We have spent quite a lot of time on page 2 of the design because that is where the DRAM timing gets handled, and this paper IS about doing just that; interfacing DRAMS to the Z80. On page 3 we see the implementation of our SIO. It turns out that using the SIO means that we need a CTC as well. After all, we need something to generate baud rate clocks for the SIO don't we?
Simple chip select signals are generated for these devices in the PAL. The Z80 address lines are not fully decoded to save pins on the PAL. The equations for these chip selects are as follows.
/SIO = /IORQ * M1 * /A07 * /A06 ; SIO AT 00H /CTC = /IORQ * M1 * /A07 * A06 ; CTC AT 40H
Pretty simple huh? Can you tell me why I included M1* in these equations? You would see some very strange things happening if you didn't; just about the time you started to use the interrupt capabilities of the SIO or the CTC. The Z80 signals an interrupt acknowledge by executing a bus cycle with both M1* and IORQ* low. This is normally a mutually exclusive condition. M1 signals an instruction fetch cycle while IORQ signals an I/O cycle. When they go low together it is an interrupt acknowledge cycle.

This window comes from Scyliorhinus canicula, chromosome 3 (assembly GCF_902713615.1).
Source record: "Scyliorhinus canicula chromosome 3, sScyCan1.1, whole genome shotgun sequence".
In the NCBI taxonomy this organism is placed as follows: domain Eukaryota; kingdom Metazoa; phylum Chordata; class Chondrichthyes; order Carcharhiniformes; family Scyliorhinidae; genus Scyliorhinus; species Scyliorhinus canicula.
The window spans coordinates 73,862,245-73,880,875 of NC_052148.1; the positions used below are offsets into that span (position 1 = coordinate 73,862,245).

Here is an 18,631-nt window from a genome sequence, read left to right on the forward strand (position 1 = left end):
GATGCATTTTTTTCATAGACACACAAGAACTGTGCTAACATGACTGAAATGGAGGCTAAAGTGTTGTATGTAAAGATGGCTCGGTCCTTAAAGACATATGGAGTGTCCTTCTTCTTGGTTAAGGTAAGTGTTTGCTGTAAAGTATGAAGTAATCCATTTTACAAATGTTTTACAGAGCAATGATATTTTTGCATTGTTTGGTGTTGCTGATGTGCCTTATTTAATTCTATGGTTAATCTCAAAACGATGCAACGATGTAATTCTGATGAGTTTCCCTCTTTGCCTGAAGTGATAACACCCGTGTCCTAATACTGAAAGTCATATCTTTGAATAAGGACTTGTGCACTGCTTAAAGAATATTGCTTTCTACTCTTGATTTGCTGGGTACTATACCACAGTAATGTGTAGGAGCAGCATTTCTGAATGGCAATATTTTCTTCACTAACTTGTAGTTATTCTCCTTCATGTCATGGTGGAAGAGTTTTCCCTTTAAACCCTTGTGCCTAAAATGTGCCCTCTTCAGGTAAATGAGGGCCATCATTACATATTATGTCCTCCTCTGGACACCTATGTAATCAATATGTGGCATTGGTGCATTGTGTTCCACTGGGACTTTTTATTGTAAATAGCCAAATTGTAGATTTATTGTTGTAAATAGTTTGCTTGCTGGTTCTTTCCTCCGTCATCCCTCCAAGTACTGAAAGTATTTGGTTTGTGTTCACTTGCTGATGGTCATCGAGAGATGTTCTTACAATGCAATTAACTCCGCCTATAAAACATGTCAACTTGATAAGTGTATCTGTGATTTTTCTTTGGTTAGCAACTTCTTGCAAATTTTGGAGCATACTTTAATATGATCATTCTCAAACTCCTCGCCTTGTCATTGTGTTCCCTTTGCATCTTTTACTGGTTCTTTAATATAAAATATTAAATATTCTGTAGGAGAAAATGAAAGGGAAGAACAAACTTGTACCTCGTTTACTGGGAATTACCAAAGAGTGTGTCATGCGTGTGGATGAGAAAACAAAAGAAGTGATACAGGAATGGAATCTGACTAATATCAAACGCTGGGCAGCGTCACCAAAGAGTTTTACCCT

The Z80 peripheral chips decode this internally and place their interrupt vector on the bus. Blocking the chip select prevents a spurious write to one of the chips registers, or to another I/O device you may wire into the circuit.
Z80 interrupts are wired in our sample circuit. The INT pin of both the CTC and the SIO are connected to the INT pin of the Z80. There is a 10K pullup on this line. The INT pins of all the Z80 family parts are open drain. That means they can pull the line low, but they can't force it high. This allows a daisy chain structure to work.
The interrupts are prioritized by the way the enable pins of the peripheral chips are wired. Note that the SIO has its' IEI, or Interrupt Enable In pin, tied high. That makes it the highest priority device in the interrupt chain. The IEO, or Interrupt Enable Out, pin from the SIO is connected to the IEI pin of the CTC. If there were another device, a PIO for example, the IEO from the CTC would go to the IEI of the PIO.